Originally Posted by
happydino1 Find the inverse of the function:
f(x) = (3/4) x^5 + 5
read "three-fourths x to the fifth plus 5"
Graphing my progress on my calculator as I go, the last point where I get an inverse is at
5^[sqrt] ((4/3)x - (20/3))
^(root with an index of 5)
If I am thinking correctly, you cannot have a root in the denominator, so I've been multiplying the whole thing above by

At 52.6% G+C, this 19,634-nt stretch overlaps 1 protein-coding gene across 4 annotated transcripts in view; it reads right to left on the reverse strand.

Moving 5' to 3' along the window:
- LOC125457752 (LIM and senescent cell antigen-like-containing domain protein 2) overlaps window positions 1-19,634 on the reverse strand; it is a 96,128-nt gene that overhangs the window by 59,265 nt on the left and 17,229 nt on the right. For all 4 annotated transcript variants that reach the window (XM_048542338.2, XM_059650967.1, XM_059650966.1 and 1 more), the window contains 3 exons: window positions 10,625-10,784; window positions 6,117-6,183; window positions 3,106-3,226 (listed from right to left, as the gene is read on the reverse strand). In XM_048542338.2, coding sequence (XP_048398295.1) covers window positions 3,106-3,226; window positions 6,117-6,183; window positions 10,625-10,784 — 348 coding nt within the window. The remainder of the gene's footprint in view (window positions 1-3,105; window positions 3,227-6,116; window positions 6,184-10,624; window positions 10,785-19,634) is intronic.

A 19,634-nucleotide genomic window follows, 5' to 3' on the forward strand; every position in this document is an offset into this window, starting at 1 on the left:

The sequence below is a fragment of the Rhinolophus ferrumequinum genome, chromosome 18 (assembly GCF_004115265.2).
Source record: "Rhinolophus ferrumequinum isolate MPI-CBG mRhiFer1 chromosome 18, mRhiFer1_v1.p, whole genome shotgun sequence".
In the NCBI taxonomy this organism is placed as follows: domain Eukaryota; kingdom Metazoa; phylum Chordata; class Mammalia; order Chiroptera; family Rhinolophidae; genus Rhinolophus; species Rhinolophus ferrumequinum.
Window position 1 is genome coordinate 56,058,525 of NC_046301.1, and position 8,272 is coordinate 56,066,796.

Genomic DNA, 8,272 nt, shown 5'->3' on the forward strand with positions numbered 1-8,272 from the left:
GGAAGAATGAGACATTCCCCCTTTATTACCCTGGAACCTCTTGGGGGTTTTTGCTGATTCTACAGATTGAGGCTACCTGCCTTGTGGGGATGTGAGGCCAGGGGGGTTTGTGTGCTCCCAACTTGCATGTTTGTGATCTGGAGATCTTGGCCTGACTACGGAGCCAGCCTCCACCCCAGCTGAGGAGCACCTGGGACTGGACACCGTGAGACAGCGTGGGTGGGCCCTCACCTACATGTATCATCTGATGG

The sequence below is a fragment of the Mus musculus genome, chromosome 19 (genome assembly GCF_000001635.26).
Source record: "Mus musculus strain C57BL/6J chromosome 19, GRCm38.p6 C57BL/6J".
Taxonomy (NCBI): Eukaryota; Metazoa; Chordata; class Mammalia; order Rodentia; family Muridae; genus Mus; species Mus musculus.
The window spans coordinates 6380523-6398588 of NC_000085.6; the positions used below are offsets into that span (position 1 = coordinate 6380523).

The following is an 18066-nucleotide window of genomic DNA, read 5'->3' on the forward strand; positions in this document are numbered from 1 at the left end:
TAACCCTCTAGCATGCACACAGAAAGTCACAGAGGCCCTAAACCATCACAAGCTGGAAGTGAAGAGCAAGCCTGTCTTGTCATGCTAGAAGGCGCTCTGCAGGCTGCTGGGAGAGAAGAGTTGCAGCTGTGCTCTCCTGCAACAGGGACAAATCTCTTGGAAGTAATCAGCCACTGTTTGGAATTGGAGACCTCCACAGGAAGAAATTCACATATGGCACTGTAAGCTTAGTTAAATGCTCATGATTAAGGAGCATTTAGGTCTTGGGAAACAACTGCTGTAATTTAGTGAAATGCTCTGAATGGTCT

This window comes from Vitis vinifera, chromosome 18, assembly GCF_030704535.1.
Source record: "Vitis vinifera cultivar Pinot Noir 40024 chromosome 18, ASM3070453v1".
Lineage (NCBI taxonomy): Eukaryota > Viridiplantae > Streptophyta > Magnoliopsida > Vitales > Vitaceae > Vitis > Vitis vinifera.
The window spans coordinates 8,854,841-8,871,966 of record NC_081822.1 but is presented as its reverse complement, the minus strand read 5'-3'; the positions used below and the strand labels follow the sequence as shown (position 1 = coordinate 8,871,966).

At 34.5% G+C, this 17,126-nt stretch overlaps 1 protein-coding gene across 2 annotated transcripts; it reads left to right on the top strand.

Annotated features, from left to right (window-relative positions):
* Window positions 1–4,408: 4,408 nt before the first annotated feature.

5^[sqrt](3^4)
^again, root with an index of 5
to get the fifth root out of the denominator, but this messes the whole equation up and it no longer mirrors the original function when I plug it into my graphing calculator. Is there some rule with roots about square roots that I am unaware of?
Help is much appreciated.